The authors are also to be commended for recounting Bonifacio’s life against the background of his times, for setting his heroic patriotism in its economic, social and political context. For some, the rapid changes seen in the late nineteenth century Philippines brought a new prosperity. But in the hearts of Bonifacio and his fellow Katipuneros they aroused a burning sense of justice, and a fierce desire to be free. 

 

John Ray Ramos is a part-time instructor at History Department of Ateneo de Manila and at the Institute of Formation and Religous Studies. He finished his bachelor’s degree in History and is taking his Master’s degree in Public Administration at the University of the Philippines. He is pursuing a multidisciplinary career in the field of public history, heritage conservation and cultural policy. He co-founded PROYEKTO, a project-based movement aimed at promoting history and heritage awareness and education. He served as the Chapter Commander of the Sucesos Chapter of the Order of the Knights of Rizal. He is the author of Bayani Biographies: Jose Rizal also published by Kahel Press.

Michael Charleston “Xiao” Chua is an assistant professorial lecturer at the De La Salle University History Department and a senior lecturer at the UP Department of Broadcast Communication. He finished his Bachelor’s and Master’s degree in History and is a Ph.D. Anthropology candidate at the University of the Philippines. He served as vice president and currently public relations officer of the Philippine Historical Association. He is the co-author of Bonifacio: Ang Unang Pangulo and was historical consultant of the television shows History with Lourd, Katipunan, and Ilustrado. He created the “Xiao Time” television segment for the government television channel episodes of which are still accessible online. He currently writes a Saturday English column at the Manila Times and a Filipino Sunday column in Abante. He is the most active historian in the Philippine media.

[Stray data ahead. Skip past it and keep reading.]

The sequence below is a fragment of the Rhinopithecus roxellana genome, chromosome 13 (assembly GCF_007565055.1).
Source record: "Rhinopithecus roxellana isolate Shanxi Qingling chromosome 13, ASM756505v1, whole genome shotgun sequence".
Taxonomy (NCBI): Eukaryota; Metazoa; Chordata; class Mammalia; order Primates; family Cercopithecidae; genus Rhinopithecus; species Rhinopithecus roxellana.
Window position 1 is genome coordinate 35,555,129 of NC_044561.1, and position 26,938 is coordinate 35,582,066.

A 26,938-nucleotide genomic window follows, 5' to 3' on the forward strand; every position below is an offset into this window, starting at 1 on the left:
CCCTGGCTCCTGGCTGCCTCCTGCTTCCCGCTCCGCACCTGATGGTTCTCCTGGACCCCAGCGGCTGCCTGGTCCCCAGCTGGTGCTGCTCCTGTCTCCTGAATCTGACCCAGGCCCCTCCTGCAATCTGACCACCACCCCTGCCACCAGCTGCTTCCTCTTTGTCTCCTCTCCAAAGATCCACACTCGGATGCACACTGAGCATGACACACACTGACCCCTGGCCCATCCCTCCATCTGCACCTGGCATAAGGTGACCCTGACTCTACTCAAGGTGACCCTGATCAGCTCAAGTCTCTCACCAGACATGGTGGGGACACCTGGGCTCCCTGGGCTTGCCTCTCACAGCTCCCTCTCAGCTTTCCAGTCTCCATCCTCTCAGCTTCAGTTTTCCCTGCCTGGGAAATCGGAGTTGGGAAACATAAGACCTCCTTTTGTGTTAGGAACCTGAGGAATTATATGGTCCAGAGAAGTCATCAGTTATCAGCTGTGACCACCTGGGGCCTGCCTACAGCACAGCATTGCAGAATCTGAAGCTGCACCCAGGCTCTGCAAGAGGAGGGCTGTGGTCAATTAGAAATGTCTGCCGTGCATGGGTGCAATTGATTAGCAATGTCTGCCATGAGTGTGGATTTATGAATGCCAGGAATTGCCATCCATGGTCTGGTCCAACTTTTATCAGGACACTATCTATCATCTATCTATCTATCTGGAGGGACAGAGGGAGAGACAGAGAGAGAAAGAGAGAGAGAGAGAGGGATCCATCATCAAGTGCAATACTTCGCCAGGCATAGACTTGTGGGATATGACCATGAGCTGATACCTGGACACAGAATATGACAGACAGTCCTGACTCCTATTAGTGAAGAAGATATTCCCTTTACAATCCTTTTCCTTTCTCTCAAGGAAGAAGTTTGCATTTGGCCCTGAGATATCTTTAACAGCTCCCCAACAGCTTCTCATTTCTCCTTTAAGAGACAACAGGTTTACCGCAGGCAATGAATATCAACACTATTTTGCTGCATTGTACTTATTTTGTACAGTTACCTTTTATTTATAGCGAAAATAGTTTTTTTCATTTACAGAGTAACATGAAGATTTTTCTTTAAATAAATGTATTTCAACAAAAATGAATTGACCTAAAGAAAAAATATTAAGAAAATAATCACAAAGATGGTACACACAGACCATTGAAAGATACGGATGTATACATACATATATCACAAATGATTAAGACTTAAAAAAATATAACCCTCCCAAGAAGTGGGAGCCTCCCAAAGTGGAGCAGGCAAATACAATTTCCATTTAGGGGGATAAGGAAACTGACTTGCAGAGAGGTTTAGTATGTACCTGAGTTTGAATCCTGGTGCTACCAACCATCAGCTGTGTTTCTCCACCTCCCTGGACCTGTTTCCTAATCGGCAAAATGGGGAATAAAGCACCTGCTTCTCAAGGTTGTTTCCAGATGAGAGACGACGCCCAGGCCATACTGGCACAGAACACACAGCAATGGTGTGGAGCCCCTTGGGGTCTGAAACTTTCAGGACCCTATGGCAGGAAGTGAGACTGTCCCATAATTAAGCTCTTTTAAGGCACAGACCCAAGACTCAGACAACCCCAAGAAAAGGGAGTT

For more information on the book, visit St. Matthew’s Publishing’s website.